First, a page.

Kyrgyz Republic Takes Key Steps to Combat Torture

Washington
 

Freedom House applauds the government of Kyrgyzstan for recent critical steps it has taken to combat torture, including the creation of a partnership with civil society to work on torture prevention, as well as the passage of a law creating a torture prevention mechanism.

On June 15, a Memorandum of Understanding (MoU) was signed between several Kyrgyzstani government ministries, the OSCE Centre in Bishkek, Freedom House, and thirteen Kyrgyz human rights and other organizations creating a framework for government-civil society cooperation in combatting torture. On June 7, the Kyrgyzstani Parliament passed the Law on the National Center for the Prevention of Torture, legislation that fulfills Kyrgyzstan’s obligation under the Convention against Torture and other Cruel, Inhuman or Degrading Treatment or Punishment’s Optional Protocol to establish a national mechanism to prevent torture in detention facilities.

“These groundbreaking actions by the Kyrgyz government demonstrate its commitment to eliminate torture and are a very positive step forward in combatting this scourge,” said David J. Kramer, president of Freedom House.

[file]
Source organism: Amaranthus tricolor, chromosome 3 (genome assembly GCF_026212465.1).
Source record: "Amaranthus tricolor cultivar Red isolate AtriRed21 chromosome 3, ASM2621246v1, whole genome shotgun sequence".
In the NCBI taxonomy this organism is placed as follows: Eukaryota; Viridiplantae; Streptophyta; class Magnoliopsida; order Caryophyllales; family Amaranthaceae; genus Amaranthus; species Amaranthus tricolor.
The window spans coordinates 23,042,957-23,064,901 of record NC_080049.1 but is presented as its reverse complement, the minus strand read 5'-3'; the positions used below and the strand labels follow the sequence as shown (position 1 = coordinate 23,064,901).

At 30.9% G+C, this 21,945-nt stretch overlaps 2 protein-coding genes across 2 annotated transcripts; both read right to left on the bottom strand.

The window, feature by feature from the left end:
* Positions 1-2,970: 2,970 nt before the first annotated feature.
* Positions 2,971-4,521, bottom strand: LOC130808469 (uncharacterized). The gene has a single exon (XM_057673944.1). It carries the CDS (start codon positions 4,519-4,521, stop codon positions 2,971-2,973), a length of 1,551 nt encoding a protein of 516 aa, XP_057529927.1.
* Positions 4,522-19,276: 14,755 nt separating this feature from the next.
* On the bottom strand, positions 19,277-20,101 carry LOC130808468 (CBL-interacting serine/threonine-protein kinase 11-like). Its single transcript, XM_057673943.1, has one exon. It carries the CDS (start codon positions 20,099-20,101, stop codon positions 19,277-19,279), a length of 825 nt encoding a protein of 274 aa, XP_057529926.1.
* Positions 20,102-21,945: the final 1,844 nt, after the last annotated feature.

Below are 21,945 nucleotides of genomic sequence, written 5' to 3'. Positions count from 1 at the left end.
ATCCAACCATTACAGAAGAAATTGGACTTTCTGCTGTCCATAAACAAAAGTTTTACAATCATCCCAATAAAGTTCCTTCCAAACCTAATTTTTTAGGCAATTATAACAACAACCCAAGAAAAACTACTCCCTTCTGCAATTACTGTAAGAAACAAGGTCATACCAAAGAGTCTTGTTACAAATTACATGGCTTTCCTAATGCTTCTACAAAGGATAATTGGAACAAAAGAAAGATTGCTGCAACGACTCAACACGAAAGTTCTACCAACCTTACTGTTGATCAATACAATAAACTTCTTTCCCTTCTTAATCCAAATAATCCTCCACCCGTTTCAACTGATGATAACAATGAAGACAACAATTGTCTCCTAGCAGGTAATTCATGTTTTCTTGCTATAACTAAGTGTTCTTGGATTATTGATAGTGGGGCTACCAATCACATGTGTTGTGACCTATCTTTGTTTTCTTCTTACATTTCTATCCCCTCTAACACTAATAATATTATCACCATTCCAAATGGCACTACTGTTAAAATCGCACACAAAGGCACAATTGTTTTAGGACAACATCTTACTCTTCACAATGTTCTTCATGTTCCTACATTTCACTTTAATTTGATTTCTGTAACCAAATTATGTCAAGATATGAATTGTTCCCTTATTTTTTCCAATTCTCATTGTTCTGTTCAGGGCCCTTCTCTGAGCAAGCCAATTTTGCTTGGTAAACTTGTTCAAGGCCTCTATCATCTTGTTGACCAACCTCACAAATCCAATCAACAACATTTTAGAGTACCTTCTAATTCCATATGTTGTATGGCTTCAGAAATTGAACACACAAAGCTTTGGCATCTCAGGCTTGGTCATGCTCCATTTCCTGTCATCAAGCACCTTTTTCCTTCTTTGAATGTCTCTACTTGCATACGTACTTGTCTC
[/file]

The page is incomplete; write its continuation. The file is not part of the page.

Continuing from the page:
The signing of the MoU and the passage of the anti-torture law strengthen the government’s and civil society’s hand in investigating and preventing torture. For example, signatory organizations will be able to make unannounced visits to detention facilitates to monitor conditions and identify signs of torture or poor treatment. The law passed by the parliament creates a powerful domestic body to monitor detention facilities.

Torture is an issue that has wide resonance in Kyrgyzstan. According to an April 2012 poll, almost 30% of respondents in Kyrgyzstan’s capital, Bishkek, and 25% in Osh noted that torture was the human rights issue that concerned them the most.  Monitoring of all 47 temporary detention centers in Kyrgyzstan conducted in 2011 by Golos Svobody, a local NGO, found that over 30% of detainees interviewed said that they had been tortured. The UN Special Rapporteur on Torture, Juan Mendez, following his visit in December 2011, reported that the use of torture to obtain confessions is widespread and the conditions of detention facilities constitute cruel and inhuman treatment.

Kyrgyzstan is ranked Partly Free in Freedom in the World 2012, Freedom House's survey of political rights and civil liberties. The country is ranked Not Free in Freedom of the Press 2012.

For more information on Kyrgyzstan, visit:

Nations in Transit 2012: Kyrgyzstan

Freedom in the World 2011: Kyrgyzstan

Freedom of the Press 2011: Kyrgyzstan

Blog: Freedom at Issue

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